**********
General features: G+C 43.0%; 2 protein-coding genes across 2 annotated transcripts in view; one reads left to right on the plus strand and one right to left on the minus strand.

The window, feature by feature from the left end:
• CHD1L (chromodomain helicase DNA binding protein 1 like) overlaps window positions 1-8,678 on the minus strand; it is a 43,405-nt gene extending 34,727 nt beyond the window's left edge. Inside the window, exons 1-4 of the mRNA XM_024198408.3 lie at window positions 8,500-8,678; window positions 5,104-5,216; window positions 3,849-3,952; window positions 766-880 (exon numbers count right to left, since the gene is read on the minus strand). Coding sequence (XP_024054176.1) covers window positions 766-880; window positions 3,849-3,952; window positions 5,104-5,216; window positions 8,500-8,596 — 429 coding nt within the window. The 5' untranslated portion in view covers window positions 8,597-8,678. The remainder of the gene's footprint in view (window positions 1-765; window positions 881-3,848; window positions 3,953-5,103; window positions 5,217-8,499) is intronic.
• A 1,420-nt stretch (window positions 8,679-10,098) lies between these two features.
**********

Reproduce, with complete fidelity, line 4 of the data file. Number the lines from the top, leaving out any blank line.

• A 1,420-nt stretch (window positions 8,679-10,098) lies between these two features.